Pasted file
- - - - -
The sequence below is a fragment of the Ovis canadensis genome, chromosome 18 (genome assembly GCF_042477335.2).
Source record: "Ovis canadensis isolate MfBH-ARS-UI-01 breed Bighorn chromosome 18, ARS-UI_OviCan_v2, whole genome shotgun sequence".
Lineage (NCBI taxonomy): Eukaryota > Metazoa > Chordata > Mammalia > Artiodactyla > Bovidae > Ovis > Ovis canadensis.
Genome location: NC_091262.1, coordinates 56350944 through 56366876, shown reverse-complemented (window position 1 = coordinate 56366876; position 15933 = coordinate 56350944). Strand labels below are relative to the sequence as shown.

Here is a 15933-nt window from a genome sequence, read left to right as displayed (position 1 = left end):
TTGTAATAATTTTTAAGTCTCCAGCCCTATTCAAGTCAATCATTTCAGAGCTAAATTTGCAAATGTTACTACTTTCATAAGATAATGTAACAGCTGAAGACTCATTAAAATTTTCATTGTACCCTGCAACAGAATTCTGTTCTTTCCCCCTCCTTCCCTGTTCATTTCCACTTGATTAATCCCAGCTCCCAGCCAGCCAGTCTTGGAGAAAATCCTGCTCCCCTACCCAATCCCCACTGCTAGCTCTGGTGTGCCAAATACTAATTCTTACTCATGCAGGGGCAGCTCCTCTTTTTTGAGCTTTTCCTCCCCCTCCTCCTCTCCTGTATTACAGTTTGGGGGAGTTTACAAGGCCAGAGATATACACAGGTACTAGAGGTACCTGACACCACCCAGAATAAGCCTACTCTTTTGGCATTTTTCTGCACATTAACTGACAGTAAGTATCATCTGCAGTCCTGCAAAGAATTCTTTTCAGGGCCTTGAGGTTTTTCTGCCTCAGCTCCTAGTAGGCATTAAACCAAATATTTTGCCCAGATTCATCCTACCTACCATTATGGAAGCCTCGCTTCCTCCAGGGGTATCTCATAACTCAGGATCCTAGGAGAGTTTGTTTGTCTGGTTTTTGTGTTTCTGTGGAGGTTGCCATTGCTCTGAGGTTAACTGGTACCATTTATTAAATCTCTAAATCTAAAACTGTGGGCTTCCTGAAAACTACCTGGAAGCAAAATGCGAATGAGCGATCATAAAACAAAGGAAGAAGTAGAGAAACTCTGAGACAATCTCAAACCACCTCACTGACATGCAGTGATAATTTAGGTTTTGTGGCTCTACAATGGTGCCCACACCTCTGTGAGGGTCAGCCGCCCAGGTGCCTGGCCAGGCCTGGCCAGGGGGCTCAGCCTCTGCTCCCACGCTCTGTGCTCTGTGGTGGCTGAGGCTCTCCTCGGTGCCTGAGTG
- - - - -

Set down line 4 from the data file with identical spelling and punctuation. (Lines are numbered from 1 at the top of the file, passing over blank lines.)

Genome location: NC_091262.1, coordinates 56350944 through 56366876, shown reverse-complemented (window position 1 = coordinate 56366876; position 15933 = coordinate 56350944). Strand labels below are relative to the sequence as shown.